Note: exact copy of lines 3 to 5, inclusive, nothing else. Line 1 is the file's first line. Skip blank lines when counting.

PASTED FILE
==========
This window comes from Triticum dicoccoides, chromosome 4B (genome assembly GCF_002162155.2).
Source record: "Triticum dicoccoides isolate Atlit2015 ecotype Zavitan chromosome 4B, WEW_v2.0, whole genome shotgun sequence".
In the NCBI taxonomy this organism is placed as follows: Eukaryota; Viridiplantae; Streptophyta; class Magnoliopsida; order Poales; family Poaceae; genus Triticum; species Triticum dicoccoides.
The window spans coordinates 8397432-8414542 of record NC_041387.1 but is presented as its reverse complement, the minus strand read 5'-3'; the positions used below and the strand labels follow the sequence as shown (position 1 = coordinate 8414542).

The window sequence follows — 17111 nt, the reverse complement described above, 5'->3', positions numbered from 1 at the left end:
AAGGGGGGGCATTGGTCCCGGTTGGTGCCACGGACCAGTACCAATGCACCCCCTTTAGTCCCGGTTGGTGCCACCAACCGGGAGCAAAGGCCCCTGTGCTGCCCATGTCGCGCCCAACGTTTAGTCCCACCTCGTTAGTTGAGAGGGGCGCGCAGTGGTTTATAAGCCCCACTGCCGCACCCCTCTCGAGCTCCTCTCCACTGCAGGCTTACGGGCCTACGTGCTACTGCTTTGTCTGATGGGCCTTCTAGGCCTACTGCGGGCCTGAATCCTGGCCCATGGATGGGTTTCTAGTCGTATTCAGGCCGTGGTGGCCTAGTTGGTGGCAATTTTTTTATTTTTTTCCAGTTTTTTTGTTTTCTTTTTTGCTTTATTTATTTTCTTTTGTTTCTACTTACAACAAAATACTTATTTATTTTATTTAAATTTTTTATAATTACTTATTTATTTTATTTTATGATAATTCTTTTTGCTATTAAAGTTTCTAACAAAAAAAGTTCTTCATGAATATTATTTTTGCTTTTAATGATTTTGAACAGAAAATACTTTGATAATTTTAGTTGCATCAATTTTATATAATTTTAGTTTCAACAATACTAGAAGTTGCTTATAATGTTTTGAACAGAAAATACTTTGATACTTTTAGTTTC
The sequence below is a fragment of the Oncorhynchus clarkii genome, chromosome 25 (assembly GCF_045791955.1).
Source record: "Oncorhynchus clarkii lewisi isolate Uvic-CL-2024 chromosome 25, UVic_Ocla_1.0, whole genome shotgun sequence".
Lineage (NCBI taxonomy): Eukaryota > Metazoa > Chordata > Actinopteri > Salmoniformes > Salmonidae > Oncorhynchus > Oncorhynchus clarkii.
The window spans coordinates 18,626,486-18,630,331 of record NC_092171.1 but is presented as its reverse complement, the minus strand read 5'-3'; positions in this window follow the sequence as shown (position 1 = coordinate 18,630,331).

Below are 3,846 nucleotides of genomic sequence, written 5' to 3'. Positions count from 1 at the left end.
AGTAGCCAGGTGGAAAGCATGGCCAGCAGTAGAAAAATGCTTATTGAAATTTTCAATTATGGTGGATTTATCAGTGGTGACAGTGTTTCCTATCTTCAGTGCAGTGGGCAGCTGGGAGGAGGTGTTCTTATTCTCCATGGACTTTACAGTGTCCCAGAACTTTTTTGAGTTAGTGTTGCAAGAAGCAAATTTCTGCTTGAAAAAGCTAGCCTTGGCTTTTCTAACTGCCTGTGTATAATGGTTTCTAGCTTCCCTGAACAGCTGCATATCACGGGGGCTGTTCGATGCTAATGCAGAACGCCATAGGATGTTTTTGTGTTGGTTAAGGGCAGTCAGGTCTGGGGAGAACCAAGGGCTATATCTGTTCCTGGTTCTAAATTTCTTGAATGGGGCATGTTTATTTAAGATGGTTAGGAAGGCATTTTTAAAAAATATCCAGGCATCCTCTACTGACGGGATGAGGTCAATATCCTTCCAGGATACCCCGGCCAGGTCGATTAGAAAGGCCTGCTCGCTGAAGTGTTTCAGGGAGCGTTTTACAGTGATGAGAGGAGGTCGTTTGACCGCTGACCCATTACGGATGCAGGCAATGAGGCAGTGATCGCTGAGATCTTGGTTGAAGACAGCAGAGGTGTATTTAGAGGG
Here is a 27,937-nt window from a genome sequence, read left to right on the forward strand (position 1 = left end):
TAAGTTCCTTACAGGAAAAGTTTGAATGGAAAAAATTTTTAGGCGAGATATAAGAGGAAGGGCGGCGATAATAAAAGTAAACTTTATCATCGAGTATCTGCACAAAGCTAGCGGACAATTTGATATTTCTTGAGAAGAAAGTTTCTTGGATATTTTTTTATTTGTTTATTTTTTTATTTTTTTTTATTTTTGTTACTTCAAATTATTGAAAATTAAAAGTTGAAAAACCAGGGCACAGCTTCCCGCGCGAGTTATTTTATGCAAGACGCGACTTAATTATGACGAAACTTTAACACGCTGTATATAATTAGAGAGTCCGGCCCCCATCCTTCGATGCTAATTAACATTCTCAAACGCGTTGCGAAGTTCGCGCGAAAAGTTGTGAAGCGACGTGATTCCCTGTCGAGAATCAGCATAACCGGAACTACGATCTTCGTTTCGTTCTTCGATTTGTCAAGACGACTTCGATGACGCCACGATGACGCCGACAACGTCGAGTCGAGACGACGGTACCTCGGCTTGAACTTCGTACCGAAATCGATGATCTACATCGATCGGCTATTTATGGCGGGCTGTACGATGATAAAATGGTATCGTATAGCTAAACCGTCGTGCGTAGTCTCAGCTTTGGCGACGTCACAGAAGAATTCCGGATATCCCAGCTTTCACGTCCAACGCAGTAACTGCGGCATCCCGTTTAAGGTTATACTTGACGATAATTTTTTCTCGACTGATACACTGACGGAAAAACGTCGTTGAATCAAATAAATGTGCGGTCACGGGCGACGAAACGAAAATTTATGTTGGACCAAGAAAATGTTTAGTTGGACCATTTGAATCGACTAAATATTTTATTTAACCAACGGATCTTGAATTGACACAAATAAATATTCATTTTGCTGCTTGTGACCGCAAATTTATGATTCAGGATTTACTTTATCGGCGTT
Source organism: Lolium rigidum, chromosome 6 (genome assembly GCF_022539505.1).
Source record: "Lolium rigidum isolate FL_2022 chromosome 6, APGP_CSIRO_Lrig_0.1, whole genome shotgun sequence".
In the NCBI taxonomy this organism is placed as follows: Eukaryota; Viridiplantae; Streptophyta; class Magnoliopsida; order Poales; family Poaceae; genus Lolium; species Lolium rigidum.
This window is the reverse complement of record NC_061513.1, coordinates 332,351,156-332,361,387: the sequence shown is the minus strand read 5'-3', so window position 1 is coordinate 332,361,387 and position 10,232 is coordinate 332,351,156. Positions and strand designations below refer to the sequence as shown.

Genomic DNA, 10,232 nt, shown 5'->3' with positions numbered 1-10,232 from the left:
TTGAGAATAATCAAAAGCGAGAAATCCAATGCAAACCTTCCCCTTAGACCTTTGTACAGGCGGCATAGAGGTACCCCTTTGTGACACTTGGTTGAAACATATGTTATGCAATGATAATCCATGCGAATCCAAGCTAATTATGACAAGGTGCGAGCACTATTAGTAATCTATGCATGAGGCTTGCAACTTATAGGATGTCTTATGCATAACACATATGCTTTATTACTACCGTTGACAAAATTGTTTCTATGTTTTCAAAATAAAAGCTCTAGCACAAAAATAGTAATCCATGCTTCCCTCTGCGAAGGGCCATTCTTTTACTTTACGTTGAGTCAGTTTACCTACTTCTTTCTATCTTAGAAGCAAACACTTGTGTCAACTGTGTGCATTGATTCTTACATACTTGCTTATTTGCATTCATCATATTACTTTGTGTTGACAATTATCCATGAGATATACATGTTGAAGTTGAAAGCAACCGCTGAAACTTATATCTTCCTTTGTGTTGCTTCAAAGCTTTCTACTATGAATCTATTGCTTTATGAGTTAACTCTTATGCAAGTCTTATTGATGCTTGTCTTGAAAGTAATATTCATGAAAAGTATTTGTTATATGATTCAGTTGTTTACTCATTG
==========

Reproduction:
In the NCBI taxonomy this organism is placed as follows: Eukaryota; Viridiplantae; Streptophyta; class Magnoliopsida; order Poales; family Poaceae; genus Triticum; species Triticum dicoccoides.
The window spans coordinates 8397432-8414542 of record NC_041387.1 but is presented as its reverse complement, the minus strand read 5'-3'; the positions used below and the strand labels follow the sequence as shown (position 1 = coordinate 8414542).

The window sequence follows — 17111 nt, the reverse complement described above, 5'->3', positions numbered from 1 at the left end: